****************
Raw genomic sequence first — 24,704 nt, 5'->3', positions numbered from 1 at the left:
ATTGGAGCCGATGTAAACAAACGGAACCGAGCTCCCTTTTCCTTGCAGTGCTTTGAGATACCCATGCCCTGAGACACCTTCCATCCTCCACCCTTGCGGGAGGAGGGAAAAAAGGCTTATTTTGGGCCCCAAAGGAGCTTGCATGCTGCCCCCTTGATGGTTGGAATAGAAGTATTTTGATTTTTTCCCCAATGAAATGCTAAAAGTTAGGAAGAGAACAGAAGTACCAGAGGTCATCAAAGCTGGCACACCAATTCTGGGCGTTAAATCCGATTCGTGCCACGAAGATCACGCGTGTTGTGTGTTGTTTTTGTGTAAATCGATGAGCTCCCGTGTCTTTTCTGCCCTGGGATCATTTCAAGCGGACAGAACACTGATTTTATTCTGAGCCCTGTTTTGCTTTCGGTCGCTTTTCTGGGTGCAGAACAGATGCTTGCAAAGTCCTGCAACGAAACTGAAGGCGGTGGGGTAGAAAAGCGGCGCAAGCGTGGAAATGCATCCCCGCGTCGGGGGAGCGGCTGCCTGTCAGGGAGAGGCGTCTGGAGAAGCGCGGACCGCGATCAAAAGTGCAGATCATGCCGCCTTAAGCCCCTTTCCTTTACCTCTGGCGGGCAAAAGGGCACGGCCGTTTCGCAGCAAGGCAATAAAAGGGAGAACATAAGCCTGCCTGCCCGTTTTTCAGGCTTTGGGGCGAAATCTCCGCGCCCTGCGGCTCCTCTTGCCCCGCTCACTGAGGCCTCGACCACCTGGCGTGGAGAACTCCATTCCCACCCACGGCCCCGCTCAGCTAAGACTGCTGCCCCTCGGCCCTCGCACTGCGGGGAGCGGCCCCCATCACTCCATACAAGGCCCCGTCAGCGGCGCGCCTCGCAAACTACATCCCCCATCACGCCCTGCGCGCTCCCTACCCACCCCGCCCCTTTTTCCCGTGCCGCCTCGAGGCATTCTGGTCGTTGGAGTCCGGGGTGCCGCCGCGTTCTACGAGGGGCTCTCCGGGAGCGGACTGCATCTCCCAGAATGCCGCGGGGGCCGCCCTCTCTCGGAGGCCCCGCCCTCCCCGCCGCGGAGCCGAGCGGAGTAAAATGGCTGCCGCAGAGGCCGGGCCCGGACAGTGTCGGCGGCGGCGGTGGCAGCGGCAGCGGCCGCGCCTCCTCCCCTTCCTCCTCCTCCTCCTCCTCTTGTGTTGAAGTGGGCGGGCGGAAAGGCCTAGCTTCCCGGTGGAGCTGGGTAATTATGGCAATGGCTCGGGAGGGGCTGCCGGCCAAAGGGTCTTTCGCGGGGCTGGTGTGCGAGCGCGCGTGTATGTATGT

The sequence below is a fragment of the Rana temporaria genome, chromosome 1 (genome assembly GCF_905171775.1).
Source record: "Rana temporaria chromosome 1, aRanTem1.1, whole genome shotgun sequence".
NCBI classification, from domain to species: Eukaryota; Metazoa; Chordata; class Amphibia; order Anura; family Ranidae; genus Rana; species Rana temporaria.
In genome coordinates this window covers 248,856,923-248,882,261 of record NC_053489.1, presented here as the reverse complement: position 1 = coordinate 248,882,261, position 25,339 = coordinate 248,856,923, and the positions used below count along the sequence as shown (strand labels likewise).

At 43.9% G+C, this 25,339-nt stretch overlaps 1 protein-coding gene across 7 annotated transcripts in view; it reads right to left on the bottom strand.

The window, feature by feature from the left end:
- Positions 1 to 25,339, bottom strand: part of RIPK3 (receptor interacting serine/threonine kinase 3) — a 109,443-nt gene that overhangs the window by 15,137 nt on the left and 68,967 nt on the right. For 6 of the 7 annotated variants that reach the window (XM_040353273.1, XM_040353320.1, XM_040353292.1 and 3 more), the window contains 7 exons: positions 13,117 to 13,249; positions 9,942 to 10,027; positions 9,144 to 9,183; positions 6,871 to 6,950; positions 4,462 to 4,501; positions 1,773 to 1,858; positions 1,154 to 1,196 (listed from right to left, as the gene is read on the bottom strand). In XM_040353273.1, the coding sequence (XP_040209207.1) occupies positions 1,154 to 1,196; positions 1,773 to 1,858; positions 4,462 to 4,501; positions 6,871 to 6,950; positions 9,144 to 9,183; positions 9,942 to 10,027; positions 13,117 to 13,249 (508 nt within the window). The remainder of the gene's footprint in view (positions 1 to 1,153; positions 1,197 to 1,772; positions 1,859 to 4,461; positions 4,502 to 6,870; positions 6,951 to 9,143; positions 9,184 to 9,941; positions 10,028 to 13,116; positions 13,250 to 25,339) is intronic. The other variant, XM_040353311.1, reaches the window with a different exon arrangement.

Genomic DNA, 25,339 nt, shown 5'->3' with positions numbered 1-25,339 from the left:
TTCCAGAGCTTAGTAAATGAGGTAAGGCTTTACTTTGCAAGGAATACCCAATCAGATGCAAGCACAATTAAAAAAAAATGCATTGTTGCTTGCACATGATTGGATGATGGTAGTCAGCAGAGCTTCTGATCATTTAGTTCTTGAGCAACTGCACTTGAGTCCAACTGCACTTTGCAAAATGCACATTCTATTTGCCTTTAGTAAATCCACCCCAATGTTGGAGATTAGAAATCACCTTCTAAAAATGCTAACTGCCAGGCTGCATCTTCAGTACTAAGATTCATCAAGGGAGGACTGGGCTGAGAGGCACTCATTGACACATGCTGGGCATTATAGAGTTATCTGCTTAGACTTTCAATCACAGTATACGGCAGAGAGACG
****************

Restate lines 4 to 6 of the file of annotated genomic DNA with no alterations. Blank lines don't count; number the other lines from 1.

Source record: "Rana temporaria chromosome 1, aRanTem1.1, whole genome shotgun sequence".
NCBI classification, from domain to species: Eukaryota; Metazoa; Chordata; class Amphibia; order Anura; family Ranidae; genus Rana; species Rana temporaria.
In genome coordinates this window covers 248,856,923-248,882,261 of record NC_053489.1, presented here as the reverse complement: position 1 = coordinate 248,882,261, position 25,339 = coordinate 248,856,923, and the positions used below count along the sequence as shown (strand labels likewise).